February 2011 Case Notes & Comments

“Knowledge is power, community is strength
and positive attitude is everything.” ~ Lance Armstrong

MONTHLY QUIZ: Defendant-Adult Son lives at his mother’s home, but holds no ownership interest in the house or property. Plaintiff came over to visit Defendant and is injured playing the ‘popcorn’ game on trampoline, when she ‘bottoms out’ and hits the ground. Plaintiff claims that Defendant knew the trampoline springs were loose and that the trampoline would not hold the weight of several adults playing ‘popcorn.’ Does Defendant have a duty to warn of such conditions if he knows about them? Who wins? You be the judge. (Answer below).


INSURANCE LAW - BUSINESS INCOME LOSS LIMITED TO PERIOD OF RESTORATION: Insured suffered flood damage to equipment. Though equipment was restored within three months, operations did not resume for more than a year. Insured filed a business interruption claim. The policy covered loss of business income for “necessary suspension” of operations during the “period of restoration,” limiting coverage to income lost for twelve months after the date of loss. Insured claimed business income loss for the entire twelve month period. The Court disagreed, finding provision only covered income lost during the “period of restoration” (three months), which period was limited to less than twelve months. Cimco Communications, Inc. v. Nat’l Fire Ins. Co. of Hartford, --N.E.2d--, 2011 WL 488746 (1st Dist. Feb. 08, 2011)

 

ARBITRATION/ENFORCEABILITY OF ARBITRATION PROVISION: Plaintiff purchased computer from Defendant-Manufacturer and later sued, alleging Defendant misrepresented computer’s processing speed. Defendant sought to dismiss suit and compel arbitration pursuant to an agreement. Trial court denied the motion. While on appeal, the arbitrator designated in agreement stopped accepting consumer arbitrations. The appellate court affirmed the dismissal on the basis that the arbitration agreement failed, due to unavailability of the arbitral forum. On review, the Illinois Supreme Court found the arbitral forum “integral to the parties’ agreement to arbitrate.” The high court held that the arbitration agreement failed, in part, due to the fact that the arbitral forum was unavailable. Section 5 of the Federal Arbitration Act (9 U.S.C. §5(2006)) also discussed. Carr v. Gateway, Inc.,--N.E.2d--, 2011 WL 329115 (Feb. 3, 2011)

 

INSURANCE LAW - NOTICE TO MEMBER COMPANY NOT SUFFICIENT TO PROVIDE CONSTRUCTIVE NOTICE: Worker injured by product sued Insured. Insurer No. 1 agreed to defend and Plaintiff (Insurer No. 2) agreed to provide excess coverage. Defendant (Insurer No. 3) refused to participate, claiming no coverage, citing notice provision which required Insured to give company notice “in writing, sent by registered or certified mail.” Insurer No. 3 and Insurer No. 1 were both AIG-member companies. The day of the accident, Insured phoned Broker but did not provide any written notification. In turn, Broker faxed AIG claims department an Accord that only referenced Insurer No. 1 and left “umbrella/excess” section blank. On appeal, Plaintiff argued that Defendant had sufficient notice since Insurer No. 3 and Insurer No. 1 were both AIG member companies. The appellate court disagreed, reasoning that merely because the insurance companies “belonged to the same organization … [does] not impute notice.” Federal Ins. Co. v. Lexington Ins. Co.,--N.E.2d--, 2011 WL 31860 (1st Dist. Jan.03, 2011)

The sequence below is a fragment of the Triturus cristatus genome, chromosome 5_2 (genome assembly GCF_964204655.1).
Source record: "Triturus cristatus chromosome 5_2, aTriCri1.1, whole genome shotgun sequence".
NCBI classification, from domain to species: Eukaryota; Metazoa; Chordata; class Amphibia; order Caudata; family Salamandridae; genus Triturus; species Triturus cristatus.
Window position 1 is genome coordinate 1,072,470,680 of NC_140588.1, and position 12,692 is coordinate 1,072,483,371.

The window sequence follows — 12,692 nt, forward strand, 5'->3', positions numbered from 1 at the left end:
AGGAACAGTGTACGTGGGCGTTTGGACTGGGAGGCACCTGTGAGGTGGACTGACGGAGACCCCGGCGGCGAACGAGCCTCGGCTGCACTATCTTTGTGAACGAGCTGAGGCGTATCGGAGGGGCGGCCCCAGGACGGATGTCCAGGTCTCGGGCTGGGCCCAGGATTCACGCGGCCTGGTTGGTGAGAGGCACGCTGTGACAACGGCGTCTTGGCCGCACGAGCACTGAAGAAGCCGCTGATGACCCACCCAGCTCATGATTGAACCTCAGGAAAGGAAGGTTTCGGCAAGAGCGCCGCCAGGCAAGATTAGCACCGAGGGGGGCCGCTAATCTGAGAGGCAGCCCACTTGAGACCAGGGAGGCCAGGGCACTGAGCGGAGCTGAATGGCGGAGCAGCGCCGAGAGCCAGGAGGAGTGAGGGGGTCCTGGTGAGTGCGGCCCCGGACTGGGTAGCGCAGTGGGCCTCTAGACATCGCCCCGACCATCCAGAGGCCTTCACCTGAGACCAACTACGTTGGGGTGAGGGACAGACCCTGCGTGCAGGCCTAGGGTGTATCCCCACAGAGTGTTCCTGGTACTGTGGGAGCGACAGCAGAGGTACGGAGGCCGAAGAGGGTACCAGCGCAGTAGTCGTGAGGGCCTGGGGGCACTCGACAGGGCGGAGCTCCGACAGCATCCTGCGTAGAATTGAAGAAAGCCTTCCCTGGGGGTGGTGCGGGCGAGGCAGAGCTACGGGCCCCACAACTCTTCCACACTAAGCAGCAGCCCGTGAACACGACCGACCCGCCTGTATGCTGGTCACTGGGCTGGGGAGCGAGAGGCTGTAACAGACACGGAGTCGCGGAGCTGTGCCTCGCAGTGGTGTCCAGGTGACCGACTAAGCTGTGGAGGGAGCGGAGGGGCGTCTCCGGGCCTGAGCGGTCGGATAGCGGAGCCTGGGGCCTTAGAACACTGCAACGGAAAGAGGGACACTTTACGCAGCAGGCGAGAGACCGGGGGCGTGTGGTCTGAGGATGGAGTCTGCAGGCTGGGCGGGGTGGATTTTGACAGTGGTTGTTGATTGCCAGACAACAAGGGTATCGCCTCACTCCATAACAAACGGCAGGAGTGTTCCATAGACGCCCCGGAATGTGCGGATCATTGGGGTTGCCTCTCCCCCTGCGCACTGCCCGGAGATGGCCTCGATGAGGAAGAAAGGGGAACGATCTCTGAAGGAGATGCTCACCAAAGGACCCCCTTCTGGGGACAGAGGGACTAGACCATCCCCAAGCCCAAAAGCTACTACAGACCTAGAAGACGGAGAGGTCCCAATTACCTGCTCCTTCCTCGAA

NEGLIGENCE / CONSTRUCTION LAW – VOLUNTARY UNDERTAKING REQUIRES PHYSICAL INJURY: Plaintiff-Concrete Subcontractor hired by one of UIC’s contractors to pour concrete at University of Illinois at Chicago’s (UIC) campus. Defendant-Testing Lab was hired by UIC to test concrete. Though Defendant allegedly inspected and tested the concrete on several occasions, Plaintiff forced to remove and replace non-conforming concrete. Plaintiff sued for monetary losses, alleging that Defendant’s negligent misrepresentations and negligent testing caused it not to discover the bad concrete. In IL, negligence and negligent misrepresentation claims both require a duty owed by one party to another. The IL Supreme Court found that since Defendant had no direct or indirect contractual relationship with Plaintiff, Defendant owed no contractual duty. Plaintiff also argued that Defendant voluntarily undertook a duty when it inspected and tested the concrete. In IL, the ‘voluntary undertaking’ doctrine provides that one who voluntarily renders services to another may, under certain circumstances, be liable for ‘physical harm’ resulting from its failure to exercise reasonable care. According to the IL Supreme Court, ‘physical harm’ in the context of the voluntary undertaking doctrine is limited to bodily injury and does not include purely economic losses. Rojas Concrete v. Flood Testing Laboratories, --N.E.2d--, 2010 WL 5164495 (1st Dist. Dec. 15, 2010)

 

ANSWER TO QUIZ: Defendant wins. Because he did not own house or trampoline, Defendant did not owe Plaintiff any duty, irrespective of whether he knew the trampoline was dangerous. Also, Plaintiff’s failure to present evidence of Defendant’s ownership in trampoline resulted in a waiver of such argument and was fatal to her claim. Simmons v. Reichardt, --N.E.2d--, 2010 WL 5387560 (4th Dist. Dec. 23, 2010)

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